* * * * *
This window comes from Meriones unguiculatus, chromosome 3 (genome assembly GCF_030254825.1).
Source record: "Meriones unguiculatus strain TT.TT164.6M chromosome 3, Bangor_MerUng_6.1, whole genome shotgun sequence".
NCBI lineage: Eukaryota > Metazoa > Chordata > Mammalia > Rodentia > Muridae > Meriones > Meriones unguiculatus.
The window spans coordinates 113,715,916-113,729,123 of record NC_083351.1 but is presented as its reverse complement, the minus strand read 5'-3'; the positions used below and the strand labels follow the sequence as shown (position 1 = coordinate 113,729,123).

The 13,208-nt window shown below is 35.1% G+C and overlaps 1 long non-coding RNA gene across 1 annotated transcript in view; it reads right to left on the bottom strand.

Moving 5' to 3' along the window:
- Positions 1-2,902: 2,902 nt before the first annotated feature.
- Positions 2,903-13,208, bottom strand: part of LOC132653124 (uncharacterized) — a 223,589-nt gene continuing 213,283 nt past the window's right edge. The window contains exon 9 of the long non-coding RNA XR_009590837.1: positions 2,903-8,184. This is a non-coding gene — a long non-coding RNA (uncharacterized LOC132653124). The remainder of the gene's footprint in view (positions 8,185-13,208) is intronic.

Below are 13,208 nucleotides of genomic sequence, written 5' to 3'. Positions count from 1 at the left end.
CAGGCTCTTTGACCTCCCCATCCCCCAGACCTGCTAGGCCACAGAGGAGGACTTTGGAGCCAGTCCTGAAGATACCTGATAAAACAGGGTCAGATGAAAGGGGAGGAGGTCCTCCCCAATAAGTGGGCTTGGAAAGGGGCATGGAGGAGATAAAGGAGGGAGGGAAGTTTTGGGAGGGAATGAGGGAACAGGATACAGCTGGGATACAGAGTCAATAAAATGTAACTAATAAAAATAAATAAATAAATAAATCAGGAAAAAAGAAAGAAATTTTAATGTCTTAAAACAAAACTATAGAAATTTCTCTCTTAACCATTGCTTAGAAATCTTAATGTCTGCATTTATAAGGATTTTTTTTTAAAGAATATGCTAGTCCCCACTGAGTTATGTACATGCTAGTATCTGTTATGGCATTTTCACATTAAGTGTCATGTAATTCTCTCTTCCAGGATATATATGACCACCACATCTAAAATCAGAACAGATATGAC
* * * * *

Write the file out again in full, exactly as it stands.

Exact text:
This window comes from Meriones unguiculatus, chromosome 3 (genome assembly GCF_030254825.1).
Source record: "Meriones unguiculatus strain TT.TT164.6M chromosome 3, Bangor_MerUng_6.1, whole genome shotgun sequence".
NCBI lineage: Eukaryota > Metazoa > Chordata > Mammalia > Rodentia > Muridae > Meriones > Meriones unguiculatus.
The window spans coordinates 113,715,916-113,729,123 of record NC_083351.1 but is presented as its reverse complement, the minus strand read 5'-3'; the positions used below and the strand labels follow the sequence as shown (position 1 = coordinate 113,729,123).

The 13,208-nt window shown below is 35.1% G+C and overlaps 1 long non-coding RNA gene across 1 annotated transcript in view; it reads right to left on the bottom strand.

Moving 5' to 3' along the window:
- Positions 1-2,902: 2,902 nt before the first annotated feature.
- Positions 2,903-13,208, bottom strand: part of LOC132653124 (uncharacterized) — a 223,589-nt gene continuing 213,283 nt past the window's right edge. The window contains exon 9 of the long non-coding RNA XR_009590837.1: positions 2,903-8,184. This is a non-coding gene — a long non-coding RNA (uncharacterized LOC132653124). The remainder of the gene's footprint in view (positions 8,185-13,208) is intronic.

Below are 13,208 nucleotides of genomic sequence, written 5' to 3'. Positions count from 1 at the left end.
CAGGCTCTTTGACCTCCCCATCCCCCAGACCTGCTAGGCCACAGAGGAGGACTTTGGAGCCAGTCCTGAAGATACCTGATAAAACAGGGTCAGATGAAAGGGGAGGAGGTCCTCCCCAATAAGTGGGCTTGGAAAGGGGCATGGAGGAGATAAAGGAGGGAGGGAAGTTTTGGGAGGGAATGAGGGAACAGGATACAGCTGGGATACAGAGTCAATAAAATGTAACTAATAAAAATAAATAAATAAATAAATCAGGAAAAAAGAAAGAAATTTTAATGTCTTAAAACAAAACTATAGAAATTTCTCTCTTAACCATTGCTTAGAAATCTTAATGTCTGCATTTATAAGGATTTTTTTTTAAAGAATATGCTAGTCCCCACTGAGTTATGTACATGCTAGTATCTGTTATGGCATTTTCACATTAAGTGTCATGTAATTCTCTCTTCCAGGATATATATGACCACCACATCTAAAATCAGAACAGATATGAC